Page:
This may be a little more obvious than some of the other things I’ve shared, but I think when the discussions of hiring/firing, releasing/free agency, cutting/making the roster come up, only the players and head coach are considered.

The coaching staff alone is a lot bigger than most people realize. There is a coach for every position, below the offensive and defensive coordinator, beneath the head coach. The head coach has assistants. The coordinators have assistants. The position coaches have assistants. And they have graduate assistants.

Some of the people I got to know were the time clock operators and the person responsible for playing music during practices and game warm-ups. In one tiny scissor jack, one person was responsible for the audio, playing music that helps motivate the players and get them into their zone. A blend of genres, usually heavy metal, classic rock, rap, pop, country, and EDM were on shuffle, although it was a lot more specific for the one-hour-before-game warmup session. That list was 13 songs long and was always the same, much like the players’ daily schedules. Routine and habit are huge in college football.

There are people who hold the down markers. There are a not-insignificant number of referees for every game. There are vendors for team merchandise, food, beer, and walking in the actual stands as well. There are those responsible for the multiple cameras for television, the reporters in the booth and on the sidelines, and numerous media people taking photographs and video from the sideline as well. For a nationally-televised game, add in all of those for that particular channel as well as the ones for the conference and each individual school. Jockeying for a spot on the sideline to get the best shot is a sport in and of itself. As a video coordinator for the team, I would often try to anticipate where the play was going, so if I was right, I could get a better camera shot.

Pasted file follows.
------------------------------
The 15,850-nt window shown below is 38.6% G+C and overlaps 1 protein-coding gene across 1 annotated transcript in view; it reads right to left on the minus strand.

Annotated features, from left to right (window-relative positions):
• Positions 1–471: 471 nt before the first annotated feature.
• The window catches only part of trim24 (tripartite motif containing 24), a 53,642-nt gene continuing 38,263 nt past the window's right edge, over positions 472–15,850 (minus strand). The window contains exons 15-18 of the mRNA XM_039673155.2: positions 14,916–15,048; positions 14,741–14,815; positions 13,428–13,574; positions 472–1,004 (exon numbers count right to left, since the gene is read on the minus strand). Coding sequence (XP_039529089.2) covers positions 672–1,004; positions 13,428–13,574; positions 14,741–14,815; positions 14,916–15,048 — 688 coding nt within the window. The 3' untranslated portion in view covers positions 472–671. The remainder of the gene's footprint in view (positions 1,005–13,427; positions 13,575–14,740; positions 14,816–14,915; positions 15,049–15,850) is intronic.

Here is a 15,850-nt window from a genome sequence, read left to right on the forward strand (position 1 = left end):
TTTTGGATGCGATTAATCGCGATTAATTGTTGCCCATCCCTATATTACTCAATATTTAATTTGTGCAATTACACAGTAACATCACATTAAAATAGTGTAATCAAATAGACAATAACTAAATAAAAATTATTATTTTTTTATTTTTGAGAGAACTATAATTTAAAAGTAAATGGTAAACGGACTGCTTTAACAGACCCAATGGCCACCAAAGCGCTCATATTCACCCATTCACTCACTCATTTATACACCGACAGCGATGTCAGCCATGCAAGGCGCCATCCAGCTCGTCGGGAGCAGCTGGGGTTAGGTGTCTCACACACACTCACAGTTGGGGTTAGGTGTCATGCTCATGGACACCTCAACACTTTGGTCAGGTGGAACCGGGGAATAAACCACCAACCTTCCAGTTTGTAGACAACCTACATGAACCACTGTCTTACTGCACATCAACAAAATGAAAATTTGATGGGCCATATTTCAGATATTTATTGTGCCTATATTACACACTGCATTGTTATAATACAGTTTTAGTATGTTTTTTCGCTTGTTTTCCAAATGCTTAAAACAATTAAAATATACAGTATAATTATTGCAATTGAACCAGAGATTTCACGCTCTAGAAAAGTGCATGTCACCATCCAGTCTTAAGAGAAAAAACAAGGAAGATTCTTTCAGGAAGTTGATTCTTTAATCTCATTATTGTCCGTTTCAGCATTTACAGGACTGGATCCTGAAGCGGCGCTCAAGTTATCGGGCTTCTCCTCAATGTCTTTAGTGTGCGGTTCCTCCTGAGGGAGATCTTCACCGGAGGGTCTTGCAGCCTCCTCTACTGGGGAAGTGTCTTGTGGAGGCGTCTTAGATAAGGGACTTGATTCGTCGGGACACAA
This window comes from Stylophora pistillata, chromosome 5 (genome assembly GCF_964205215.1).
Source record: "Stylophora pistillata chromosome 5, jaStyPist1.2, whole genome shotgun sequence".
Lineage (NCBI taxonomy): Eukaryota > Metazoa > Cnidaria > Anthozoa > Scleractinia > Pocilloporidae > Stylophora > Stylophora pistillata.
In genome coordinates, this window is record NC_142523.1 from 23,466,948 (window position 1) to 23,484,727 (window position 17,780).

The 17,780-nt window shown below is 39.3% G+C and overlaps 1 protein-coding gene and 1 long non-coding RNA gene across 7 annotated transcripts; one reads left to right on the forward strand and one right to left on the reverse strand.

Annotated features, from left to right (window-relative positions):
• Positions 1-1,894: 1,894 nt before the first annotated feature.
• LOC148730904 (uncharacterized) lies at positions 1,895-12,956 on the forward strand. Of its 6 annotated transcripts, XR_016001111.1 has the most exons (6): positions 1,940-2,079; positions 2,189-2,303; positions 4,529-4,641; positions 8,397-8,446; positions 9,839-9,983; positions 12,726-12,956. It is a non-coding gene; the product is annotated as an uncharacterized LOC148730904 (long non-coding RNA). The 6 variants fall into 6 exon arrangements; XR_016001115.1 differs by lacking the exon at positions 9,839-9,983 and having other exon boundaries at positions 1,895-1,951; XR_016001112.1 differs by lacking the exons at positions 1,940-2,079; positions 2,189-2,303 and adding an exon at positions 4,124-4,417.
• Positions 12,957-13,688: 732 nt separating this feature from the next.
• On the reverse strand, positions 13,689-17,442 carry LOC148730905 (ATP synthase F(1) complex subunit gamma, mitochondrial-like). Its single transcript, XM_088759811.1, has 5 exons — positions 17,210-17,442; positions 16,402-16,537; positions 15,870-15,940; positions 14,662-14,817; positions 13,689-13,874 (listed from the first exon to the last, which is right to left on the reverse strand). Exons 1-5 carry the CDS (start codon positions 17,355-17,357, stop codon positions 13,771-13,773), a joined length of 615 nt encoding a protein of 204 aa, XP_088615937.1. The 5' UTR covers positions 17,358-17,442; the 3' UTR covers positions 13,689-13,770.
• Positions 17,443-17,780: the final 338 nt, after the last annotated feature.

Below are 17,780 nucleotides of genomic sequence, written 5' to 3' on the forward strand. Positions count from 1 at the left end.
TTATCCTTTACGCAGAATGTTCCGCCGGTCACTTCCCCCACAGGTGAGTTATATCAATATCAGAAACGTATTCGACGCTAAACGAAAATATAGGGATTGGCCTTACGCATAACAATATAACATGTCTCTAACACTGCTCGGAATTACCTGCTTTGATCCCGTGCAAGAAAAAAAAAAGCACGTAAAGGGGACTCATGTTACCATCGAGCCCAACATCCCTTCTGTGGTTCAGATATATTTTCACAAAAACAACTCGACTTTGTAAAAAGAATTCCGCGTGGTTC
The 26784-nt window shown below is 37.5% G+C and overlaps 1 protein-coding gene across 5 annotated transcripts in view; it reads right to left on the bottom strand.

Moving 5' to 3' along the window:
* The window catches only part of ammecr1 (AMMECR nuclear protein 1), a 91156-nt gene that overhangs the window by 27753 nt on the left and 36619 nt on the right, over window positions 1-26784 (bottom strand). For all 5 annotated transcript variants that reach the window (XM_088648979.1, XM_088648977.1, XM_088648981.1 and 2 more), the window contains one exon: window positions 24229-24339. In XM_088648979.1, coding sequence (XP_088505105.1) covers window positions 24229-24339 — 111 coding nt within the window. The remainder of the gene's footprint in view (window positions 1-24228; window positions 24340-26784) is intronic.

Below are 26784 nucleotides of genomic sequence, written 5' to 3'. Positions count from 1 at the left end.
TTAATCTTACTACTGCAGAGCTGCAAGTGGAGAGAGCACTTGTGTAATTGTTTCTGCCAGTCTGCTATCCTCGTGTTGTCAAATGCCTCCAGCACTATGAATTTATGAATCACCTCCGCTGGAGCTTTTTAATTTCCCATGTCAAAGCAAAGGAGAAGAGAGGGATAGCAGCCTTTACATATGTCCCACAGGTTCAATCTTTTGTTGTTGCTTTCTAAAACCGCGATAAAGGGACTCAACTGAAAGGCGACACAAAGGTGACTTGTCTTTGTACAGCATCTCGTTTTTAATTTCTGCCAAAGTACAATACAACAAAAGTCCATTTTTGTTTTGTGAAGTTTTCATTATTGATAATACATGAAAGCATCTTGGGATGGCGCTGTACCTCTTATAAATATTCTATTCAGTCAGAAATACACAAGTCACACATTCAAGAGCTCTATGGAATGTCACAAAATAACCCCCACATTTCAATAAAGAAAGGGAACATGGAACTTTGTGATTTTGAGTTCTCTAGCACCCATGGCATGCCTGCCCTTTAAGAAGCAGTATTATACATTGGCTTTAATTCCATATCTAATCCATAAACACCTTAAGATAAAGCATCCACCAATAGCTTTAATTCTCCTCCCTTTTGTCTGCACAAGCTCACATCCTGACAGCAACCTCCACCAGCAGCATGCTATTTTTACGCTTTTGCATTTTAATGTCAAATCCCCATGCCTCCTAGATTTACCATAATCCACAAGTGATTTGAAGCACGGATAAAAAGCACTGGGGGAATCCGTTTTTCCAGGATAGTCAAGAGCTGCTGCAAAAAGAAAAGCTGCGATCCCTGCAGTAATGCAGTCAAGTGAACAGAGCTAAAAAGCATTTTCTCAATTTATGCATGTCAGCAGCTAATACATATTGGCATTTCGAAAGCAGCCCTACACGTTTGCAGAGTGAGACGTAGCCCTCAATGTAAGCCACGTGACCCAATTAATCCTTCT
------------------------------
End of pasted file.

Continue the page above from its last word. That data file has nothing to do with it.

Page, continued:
The point is, personnel decisions that are made for football, especially on the pro level, have effects that extend beyond who gets to play and who doesn’t. When a coach changes teams, the entire coaching staff is at risk for their jobs. They also have to likely move their families, change schools, and quickly find a place to live near the team facility. Making the roster is only one of many aspects that are taken into employment consideration on the pro level, and this exists for the college coaches as well as the management and front office. Think of the ticket takers, those who call alum to sell them tickets, the recruiters, the scouts, the ADs, and everyone who works for and under those people. These are colossal endeavors.

Why is there a time clock operator at practice, you may be asking? Well…

Practices don’t work like you think.

This obviously doesn’t apply if you played football, but seeing a college football practice (not a public one, those are different) isn’t at all what I imagined. Like the games themselves, they are rigidly enforced by the person in charge of the time clock. The practices are broken into segments of 7-10 minutes each, and practices could be anywhere from 15-25 segments, though usually the last ones before the game, the “walk-throughs” were less, as they don’t want to get anyone injured right before a game.